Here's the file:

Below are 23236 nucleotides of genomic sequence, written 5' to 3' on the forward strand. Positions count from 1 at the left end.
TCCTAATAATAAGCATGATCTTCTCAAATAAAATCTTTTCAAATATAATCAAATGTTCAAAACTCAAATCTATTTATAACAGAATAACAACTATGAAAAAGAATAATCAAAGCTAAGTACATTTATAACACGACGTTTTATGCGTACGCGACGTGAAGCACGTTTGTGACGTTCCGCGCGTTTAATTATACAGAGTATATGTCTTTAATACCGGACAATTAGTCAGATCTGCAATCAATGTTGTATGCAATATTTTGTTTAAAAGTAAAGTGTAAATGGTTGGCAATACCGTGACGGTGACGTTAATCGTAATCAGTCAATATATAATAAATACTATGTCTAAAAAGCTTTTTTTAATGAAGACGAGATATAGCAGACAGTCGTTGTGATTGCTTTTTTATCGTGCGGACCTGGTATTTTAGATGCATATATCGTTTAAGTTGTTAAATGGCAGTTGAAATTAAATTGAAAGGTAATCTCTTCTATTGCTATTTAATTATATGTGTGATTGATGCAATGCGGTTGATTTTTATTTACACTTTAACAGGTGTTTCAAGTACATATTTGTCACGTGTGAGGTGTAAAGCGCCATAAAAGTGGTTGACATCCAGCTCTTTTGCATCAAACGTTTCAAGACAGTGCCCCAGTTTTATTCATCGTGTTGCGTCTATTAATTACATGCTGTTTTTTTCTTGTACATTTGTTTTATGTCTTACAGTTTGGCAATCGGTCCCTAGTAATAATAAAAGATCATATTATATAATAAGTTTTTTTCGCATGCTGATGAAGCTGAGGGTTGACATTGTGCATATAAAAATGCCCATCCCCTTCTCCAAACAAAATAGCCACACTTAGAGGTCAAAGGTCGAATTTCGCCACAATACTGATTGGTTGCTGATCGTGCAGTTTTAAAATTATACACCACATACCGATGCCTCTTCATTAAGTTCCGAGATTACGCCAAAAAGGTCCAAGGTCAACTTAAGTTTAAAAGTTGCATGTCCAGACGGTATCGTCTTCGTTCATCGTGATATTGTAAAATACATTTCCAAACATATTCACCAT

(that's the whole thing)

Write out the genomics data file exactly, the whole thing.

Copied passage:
Below are 23236 nucleotides of genomic sequence, written 5' to 3' on the forward strand. Positions count from 1 at the left end.
TCCTAATAATAAGCATGATCTTCTCAAATAAAATCTTTTCAAATATAATCAAATGTTCAAAACTCAAATCTATTTATAACAGAATAACAACTATGAAAAAGAATAATCAAAGCTAAGTACATTTATAACACGACGTTTTATGCGTACGCGACGTGAAGCACGTTTGTGACGTTCCGCGCGTTTAATTATACAGAGTATATGTCTTTAATACCGGACAATTAGTCAGATCTGCAATCAATGTTGTATGCAATATTTTGTTTAAAAGTAAAGTGTAAATGGTTGGCAATACCGTGACGGTGACGTTAATCGTAATCAGTCAATATATAATAAATACTATGTCTAAAAAGCTTTTTTTAATGAAGACGAGATATAGCAGACAGTCGTTGTGATTGCTTTTTTATCGTGCGGACCTGGTATTTTAGATGCATATATCGTTTAAGTTGTTAAATGGCAGTTGAAATTAAATTGAAAGGTAATCTCTTCTATTGCTATTTAATTATATGTGTGATTGATGCAATGCGGTTGATTTTTATTTACACTTTAACAGGTGTTTCAAGTACATATTTGTCACGTGTGAGGTGTAAAGCGCCATAAAAGTGGTTGACATCCAGCTCTTTTGCATCAAACGTTTCAAGACAGTGCCCCAGTTTTATTCATCGTGTTGCGTCTATTAATTACATGCTGTTTTTTTCTTGTACATTTGTTTTATGTCTTACAGTTTGGCAATCGGTCCCTAGTAATAATAAAAGATCATATTATATAATAAGTTTTTTTCGCATGCTGATGAAGCTGAGGGTTGACATTGTGCATATAAAAATGCCCATCCCCTTCTCCAAACAAAATAGCCACACTTAGAGGTCAAAGGTCGAATTTCGCCACAATACTGATTGGTTGCTGATCGTGCAGTTTTAAAATTATACACCACATACCGATGCCTCTTCATTAAGTTCCGAGATTACGCCAAAAAGGTCCAAGGTCAACTTAAGTTTAAAAGTTGCATGTCCAGACGGTATCGTCTTCGTTCATCGTGATATTGTAAAATACATTTCCAAACATATTCACCAT